In recent weeks, there has been some easing in the cost of fuel and fertiliser, while livestock rations have started the year on a steady footing.

Despite this, these input costs are still running considerably higher year-on-year. As such, what is it likely to cost a livestock farmer to keep a suckler cow in 2023?

Global markets continue to experience huge volatility, so where input prices settle this year is impossible to predict.

Gas and oil prices in early January are back below their equivalent value prior to the Russian invasion of Ukraine, fueling expectations that fertiliser will see further market corrections this year.

Feed prices are also affected by oil prices, as does extreme weather patterns on global grain markets.

Example herd

In an effort to put a value on the cost of keeping suckler cows, our analysis is based on a suckler farmer operating 60 spring-calving continental cows.

Cows are generally calved in a compact block over February and March. The majority of calves are sold as weanlings in October, with 15 lighter calves housed for 90 days to increase sale weight.

For simplicity, the farmer operates an “all-in, all out” system with eight in-calf heifers purchased from the same breeder every winter to replace cull and empty cows.

The farmer operates a grass-based system on owned land, which is relatively productive ground capable of grazing livestock from early April to the end of October.

The example assumes the same input levels are purchased annually as in recent years to support production at its current levels.

Fixed costs of £456/cow are included to cover expenses like insurance, diesel and machinery repairs, and are similar to 2022 levels, but 25% higher than the 2021 fixed costs of £365.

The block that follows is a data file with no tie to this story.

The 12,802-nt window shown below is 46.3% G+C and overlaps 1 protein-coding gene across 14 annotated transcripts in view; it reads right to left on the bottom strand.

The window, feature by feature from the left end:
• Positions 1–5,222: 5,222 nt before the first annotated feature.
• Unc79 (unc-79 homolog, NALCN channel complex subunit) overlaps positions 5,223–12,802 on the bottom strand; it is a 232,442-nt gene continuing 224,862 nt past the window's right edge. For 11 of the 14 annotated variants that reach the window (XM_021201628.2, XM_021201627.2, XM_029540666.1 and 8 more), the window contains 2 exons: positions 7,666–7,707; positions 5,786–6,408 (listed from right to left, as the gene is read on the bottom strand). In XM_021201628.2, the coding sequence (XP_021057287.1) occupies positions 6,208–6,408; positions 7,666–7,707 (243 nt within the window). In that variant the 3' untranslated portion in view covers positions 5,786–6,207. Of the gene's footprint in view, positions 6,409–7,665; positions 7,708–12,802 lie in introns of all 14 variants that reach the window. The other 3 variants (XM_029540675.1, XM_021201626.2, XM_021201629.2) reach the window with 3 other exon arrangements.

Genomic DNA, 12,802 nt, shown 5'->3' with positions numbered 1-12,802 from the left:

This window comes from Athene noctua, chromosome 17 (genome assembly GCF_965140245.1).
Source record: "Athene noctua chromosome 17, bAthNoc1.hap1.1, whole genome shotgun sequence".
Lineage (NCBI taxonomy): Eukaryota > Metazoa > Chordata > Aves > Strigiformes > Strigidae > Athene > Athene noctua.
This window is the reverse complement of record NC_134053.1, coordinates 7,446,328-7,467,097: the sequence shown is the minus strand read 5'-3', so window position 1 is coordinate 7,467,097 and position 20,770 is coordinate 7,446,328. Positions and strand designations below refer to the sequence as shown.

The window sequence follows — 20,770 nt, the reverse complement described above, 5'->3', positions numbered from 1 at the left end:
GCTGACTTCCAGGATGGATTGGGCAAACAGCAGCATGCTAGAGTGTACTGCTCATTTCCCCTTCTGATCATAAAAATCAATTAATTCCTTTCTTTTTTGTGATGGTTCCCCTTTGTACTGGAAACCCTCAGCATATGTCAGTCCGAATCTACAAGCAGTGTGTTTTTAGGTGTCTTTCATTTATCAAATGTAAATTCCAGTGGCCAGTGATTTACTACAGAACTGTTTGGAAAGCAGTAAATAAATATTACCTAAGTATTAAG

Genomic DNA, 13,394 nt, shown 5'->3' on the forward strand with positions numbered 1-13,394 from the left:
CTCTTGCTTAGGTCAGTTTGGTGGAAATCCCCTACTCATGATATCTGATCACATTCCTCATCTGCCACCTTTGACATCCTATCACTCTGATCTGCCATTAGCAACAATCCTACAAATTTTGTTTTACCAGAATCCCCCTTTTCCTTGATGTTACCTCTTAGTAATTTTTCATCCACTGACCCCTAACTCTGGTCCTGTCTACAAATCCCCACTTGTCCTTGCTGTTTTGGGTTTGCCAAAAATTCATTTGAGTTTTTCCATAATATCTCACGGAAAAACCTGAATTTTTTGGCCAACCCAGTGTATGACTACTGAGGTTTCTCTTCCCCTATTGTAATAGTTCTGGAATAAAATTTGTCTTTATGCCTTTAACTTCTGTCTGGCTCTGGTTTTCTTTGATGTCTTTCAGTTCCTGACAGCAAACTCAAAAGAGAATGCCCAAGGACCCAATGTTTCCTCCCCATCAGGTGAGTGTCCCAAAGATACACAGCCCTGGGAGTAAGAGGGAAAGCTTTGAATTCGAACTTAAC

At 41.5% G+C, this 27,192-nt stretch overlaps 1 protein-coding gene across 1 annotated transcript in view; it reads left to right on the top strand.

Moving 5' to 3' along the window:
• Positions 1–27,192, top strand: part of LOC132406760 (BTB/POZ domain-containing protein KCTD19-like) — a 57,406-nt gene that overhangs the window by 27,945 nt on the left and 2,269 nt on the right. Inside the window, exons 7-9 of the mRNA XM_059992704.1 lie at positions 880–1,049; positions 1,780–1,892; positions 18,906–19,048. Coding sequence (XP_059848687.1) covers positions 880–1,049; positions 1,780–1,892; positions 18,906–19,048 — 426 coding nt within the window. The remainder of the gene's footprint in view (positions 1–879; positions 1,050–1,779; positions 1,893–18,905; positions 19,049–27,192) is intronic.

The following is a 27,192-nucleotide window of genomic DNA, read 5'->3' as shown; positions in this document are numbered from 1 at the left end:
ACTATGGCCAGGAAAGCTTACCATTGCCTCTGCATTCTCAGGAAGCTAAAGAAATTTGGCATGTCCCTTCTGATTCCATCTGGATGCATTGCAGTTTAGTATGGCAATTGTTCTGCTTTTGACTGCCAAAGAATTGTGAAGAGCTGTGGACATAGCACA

Calving to turnout

As cows calve from February and March to target the autumn weanling sales, the average date for calf births is set as 1 March as a mid-point.

Cows remain housed from calving until turnout on 10 April. During the 40-day period from calving until turnout, cows eat 45kg/day of silage (£20/t) and 2kg/day of concentrate (£350/t).

Straw for calving pens and creep areas is factored in at one round bale per cow, costing £18, which is lower than the previous year.

Miscellaneous costs for calving aids, ear tags etc are taken at £25/cow, with fixed costs amounting to £50/cow, bringing production costs for this period to £148/cow.

Grazing season

All cows are grazed from 10 April up to 20 October, at which point calves are sold live through the autumn weanling sales. In reality, some of the stronger calves may be sold at the outset of the month rather than selling everything on one day.

As ground is relatively good, stocking rate is taken as one cow and calf per acre. Four bags/ac of CAN will be spread over 2023, which is purchased in January at £650/t.

This means over the 60 cows, grazing fertiliser comes to £130/cow. Silage is made in two cuts on 35ac of land.

Assuming three bags/ac of CAN for first cut, then 2.5/bags/ac for second cut, requires 10t of CAN, bringing total fertiliser purchased to 22t.

Silage contractor charges are set at £85/ac, plus £5/ac for fertiliser application, £5/ac for rolling, £15/ac for sprays and £50/ac for slurry.